- Children and the Environment
- ELiCiT (Exploring lifestyle changes in transition)
- Foundations for Sustainable Living
- Mapping Rebound Effects
- PASSAGE (Prosperity and Sustainability in the Green Economy)
- Policy Dialogue
- Price Responsiveness of Demand in Energy
- Resilience and Sustainable Lifestyles
- Sustainability Transitions in Food Systems
- Sustainable Living in Remote Rural Scotland
Sustainable Living in Remote Rural Scotland
Audio: Emily Craemer, Project Summary for SLRG Dissemination Event | 3 June 2014
Employing a qualitative approach, this PhD research investigated the role of Scottish Government funded community-led initiatives in encouraging more sustainable lifestyles in remote rural Scotland.
A critical analysis of the rhetoric and reality of the role that community plays in sustainability policy revealed that the notion of ‘the community’ as a fixed, place-based entity is at odds with the inconsistent, multi-layered, heterogeneous reality of community encountered in this study. During participant observation with two community-led groups, it was observed that only a small minority of the members of the geographically-defined communities were actively involved in the groups’ activities or objectives. Whilst the members of each group displayed many features of ‘a community’, they were only a sub-community of the geographically-defined community they ostensibly intended to represent. An observed consequence was that, whilst the initiatives had successfully implemented low carbon projects at a community scale, there was a lack of evidence that these initiatives were strengthening or empowering the geographically-defined communities. It was observed that, if any form of community was being empowered by the funding, it was the sub-community formed by the active members of each group. Existing literature suggests that this creation of ‘pockets of social capital’ may even have the potential to be a divisive element within the wider community.
Further to this, it was also observed that the receipt of grant funding for community projects weakened the groups’ ability to engage with the wider geographic community in several ways. First, the timescales within which many funding bodies require tangible outcomes from individual projects were seen to be discordant with the long-term sustainability goals of the community-led groups. Second, the administrative requirements that accompany funding mean that groups must spend a large proportion of their time completing audits, progress reports, and other paperwork. This reduces the time and resources available for more ‘hands on’ community participation activities and lessens the visibility of the group within the community. Third, competition to secure funding was observed to cause rifts and rivalries between the case study groups and other local community groups which resulted in less open and inclusive attitudes, stifling local collaboration and leading to duplication of efforts.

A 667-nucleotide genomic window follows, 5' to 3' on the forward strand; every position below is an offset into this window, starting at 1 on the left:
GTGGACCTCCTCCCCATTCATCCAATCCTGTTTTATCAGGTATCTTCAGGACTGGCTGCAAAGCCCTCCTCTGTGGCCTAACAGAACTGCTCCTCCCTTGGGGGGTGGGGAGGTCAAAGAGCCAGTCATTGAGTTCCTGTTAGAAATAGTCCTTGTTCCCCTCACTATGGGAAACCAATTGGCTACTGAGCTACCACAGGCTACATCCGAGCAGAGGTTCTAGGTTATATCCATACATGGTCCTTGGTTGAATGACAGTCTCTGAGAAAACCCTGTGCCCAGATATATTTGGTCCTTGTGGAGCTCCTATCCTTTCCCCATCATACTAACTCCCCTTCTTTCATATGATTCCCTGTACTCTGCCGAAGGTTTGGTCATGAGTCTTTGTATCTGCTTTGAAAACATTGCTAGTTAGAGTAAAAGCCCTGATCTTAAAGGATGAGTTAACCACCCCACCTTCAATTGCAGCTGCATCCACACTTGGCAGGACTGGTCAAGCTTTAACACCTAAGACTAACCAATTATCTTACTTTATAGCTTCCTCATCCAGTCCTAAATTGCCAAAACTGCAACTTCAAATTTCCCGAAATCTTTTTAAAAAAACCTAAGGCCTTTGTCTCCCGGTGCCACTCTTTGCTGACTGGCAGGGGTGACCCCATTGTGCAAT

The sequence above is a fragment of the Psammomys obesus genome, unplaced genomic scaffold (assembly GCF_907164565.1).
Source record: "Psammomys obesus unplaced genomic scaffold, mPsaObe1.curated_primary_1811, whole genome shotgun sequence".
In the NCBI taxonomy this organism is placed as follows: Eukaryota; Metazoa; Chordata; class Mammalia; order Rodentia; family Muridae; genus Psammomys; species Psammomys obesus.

These observations raise questions about the intended purpose and ambitions of policy to encourage community-led initiatives, a key cornerstone of which is often building social capital and empowering communities. It is argued that there is a need for a more nuanced understanding of the way in which ‘community’ is invoked within sustainability policy. If policy is to effectively encourage more sustainable lifestyles, there is a need to design initiatives which go beyond those that simply employ communities as the means by which to deliver carbon emissions reductions, and emphasise the importance of building a sense of community as a policy end in itself.